Shopping online and checking for the cheapest rates is a mistake that consumers make in searching for a lender. Would you have knee replacement surgery from the lowest cost physician? The beginners start at a chair in a bank branch or in a call center with a online presence. They don't have the experience or time to structure a deal or understand what you need. When your transaction hit day sixteen the signs were there: they don't pick up the phone so fast. And why? because the person is not that skilled, is not highly treasured, they have to open the vault, greet customers who eat time, and they decide to triage your transaction and file it under: takes too much time to solve, this one is dead.   What can you do now? I don't know the company name of where you went but you can go up the tree of management and complain. You may only get vague: we will call you back answers then a denial letter. The lender had a legal obligation to answer in 30 days. Did they send you a laundry list around day ten? If they did it gets around the 30 day rule. I would dual track this plan: apply somewhere else with a lender who has more than ten years licensed and is a mortgage banker who can choose from 20 platforms. The money on the appraisal, the 120 days of worry, and the papers are all sunk costs. Abandon ship BUT WRITE to the manager, WRITE a BAD review, WRITE to the CFBP. If you have written documentation that you told them upfront and was very clear about the vesting from the start they owe you some money. If it was verbal, nothing. The only thing in a real estate transaction that matters is what is in writing. I have borrowers email as it keeps a record for us both. I also record everything. Your lender won't recall what they said. I am so sorry, I apologize that you got a nuckle-head, who I don't know at all. Who is this // name of company, feel free to add that to help others.   Take this as a learning experience. Real life pain makes us super smart. Next time find the knee doctor who graduated from Harvard, has done 1800 knees, and listens to your needs. 

@Marcus Holloway An important distinction…..A refinance is for when you Own the property (title in your name) and you have an existing loan/mtg. To do a BRRR you need to Own the property, not have it under a land contract

You do Not own the property. You will need to get a Purchase loan and you need a lender that will credit whatever you have already put down as a down payment.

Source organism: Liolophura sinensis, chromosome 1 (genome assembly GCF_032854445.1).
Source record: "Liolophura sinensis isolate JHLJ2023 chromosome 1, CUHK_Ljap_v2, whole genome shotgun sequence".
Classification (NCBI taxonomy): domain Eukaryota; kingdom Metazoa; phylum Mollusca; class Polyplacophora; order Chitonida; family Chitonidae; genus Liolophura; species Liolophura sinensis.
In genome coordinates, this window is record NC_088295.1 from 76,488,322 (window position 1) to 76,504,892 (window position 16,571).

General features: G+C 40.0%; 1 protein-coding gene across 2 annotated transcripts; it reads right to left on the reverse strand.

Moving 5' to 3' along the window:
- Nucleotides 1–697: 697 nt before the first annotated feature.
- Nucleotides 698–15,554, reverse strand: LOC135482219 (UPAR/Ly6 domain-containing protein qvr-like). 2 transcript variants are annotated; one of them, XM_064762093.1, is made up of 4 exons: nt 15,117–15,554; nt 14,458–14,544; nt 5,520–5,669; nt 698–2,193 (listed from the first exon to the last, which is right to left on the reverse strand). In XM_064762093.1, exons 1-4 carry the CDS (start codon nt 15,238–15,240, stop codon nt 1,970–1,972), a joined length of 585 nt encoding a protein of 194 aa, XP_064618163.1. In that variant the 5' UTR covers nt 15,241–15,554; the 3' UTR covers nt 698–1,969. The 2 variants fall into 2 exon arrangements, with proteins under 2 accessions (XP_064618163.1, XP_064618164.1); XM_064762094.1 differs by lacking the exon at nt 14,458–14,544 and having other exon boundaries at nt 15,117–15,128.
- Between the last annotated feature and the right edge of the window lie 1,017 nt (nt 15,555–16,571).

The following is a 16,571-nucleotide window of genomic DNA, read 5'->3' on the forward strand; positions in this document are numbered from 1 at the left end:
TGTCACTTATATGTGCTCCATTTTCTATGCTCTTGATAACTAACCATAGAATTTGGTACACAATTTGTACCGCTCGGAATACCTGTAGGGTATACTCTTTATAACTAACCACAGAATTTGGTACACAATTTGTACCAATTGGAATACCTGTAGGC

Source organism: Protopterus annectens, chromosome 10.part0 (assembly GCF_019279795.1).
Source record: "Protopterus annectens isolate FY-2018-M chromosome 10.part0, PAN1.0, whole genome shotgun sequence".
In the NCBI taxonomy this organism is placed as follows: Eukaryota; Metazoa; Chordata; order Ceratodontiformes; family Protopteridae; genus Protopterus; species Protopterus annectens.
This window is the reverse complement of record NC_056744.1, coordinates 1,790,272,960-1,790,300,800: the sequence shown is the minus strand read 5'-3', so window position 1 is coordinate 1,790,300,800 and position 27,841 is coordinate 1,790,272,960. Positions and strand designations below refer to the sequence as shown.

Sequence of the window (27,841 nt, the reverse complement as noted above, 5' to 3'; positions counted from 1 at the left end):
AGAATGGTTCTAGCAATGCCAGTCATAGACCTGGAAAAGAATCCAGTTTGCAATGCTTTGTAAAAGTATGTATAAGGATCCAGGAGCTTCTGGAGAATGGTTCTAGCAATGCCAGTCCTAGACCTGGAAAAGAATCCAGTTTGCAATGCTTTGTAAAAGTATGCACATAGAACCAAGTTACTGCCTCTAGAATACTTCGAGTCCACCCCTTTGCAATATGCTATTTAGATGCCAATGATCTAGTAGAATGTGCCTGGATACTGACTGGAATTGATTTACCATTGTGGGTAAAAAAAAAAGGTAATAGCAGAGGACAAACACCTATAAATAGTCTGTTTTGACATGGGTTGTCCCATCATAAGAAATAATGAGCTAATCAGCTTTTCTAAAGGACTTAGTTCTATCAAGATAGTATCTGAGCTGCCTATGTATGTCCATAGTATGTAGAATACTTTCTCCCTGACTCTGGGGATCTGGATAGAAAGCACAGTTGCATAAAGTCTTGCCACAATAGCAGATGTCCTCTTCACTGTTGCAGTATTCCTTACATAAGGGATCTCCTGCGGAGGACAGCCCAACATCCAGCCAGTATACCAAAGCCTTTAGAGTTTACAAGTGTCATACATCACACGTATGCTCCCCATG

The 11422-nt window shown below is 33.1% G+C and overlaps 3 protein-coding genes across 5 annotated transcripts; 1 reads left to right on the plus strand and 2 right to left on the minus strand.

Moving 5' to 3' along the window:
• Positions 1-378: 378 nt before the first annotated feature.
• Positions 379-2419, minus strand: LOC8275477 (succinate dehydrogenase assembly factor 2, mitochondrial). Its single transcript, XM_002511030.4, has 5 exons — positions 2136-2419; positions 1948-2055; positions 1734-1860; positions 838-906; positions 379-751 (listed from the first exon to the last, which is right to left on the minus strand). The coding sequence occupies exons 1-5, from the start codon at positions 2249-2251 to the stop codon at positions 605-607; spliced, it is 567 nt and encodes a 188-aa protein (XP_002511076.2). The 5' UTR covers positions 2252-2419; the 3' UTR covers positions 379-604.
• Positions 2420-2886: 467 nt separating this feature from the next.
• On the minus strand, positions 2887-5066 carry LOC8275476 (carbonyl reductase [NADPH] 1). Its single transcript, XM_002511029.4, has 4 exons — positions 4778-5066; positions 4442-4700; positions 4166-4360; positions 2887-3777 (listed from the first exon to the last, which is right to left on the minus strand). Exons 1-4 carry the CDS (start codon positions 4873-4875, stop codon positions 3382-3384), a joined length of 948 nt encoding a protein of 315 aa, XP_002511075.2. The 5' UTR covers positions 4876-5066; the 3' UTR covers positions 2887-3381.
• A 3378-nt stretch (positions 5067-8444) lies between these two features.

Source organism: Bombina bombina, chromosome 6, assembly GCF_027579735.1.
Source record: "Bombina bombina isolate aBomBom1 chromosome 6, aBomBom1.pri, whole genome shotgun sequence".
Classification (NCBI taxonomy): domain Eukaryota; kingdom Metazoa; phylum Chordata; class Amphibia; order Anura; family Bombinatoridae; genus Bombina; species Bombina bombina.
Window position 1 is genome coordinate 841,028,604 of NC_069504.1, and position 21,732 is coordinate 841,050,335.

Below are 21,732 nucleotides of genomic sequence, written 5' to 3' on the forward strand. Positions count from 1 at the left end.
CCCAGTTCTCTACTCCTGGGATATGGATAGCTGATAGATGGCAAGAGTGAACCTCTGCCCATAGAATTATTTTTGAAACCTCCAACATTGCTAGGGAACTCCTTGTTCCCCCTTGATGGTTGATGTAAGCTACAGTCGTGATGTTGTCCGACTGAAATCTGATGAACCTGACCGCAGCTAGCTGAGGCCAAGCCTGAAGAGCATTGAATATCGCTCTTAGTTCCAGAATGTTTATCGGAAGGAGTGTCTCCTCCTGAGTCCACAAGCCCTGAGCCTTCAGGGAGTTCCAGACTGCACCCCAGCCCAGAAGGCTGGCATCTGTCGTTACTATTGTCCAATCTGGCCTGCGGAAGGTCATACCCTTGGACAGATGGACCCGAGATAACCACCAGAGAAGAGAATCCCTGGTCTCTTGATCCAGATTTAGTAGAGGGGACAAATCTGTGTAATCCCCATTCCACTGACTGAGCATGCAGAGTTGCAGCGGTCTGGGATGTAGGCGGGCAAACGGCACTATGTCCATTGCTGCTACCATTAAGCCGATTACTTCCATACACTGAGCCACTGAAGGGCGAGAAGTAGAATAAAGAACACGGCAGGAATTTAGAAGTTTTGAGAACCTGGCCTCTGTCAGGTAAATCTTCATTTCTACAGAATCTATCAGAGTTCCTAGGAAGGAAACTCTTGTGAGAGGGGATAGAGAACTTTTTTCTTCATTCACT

Originally posted by @Wayne Brooks :

@Marcus Holloway An important distinction…..A refinance is for when you Own the property (title in your name) and you have an existing loan/mtg. To do a BRRR you need to Own the property, not have it under a land contract

You do Not own the property. You will need to get a Purchase loan and you need a lender that will credit whatever you have already put down as a down payment. 

I understand there's a difference between land contracts and deeds. I just don't understand why it's so convoluted here at the last step. The home appraised for much more than the remaining balance of my loan. I have a tenant in place. The land contract is recorded with the county showing I have an agreement with the current owner. I've proven 12 months of payment. Seems like getting a loan for the current balance, to get my name on the deed, then starting the refi process over is a huge waste of time for all parties involved.

@Marcus Holloway You will not be able to get additional cash out from this transaction, you will only be able to pay off the owner after 12 months of payments. Since you mentioned BRRR (which usually includes getting cash out?) I think this may be your problem. You need to make sure any new lender does not have an overlay saying land contracts are ineligible.

There are other mortgage products that are not sold to Fannie/Freddie (AKA GSE's) that will accommodate what he wants.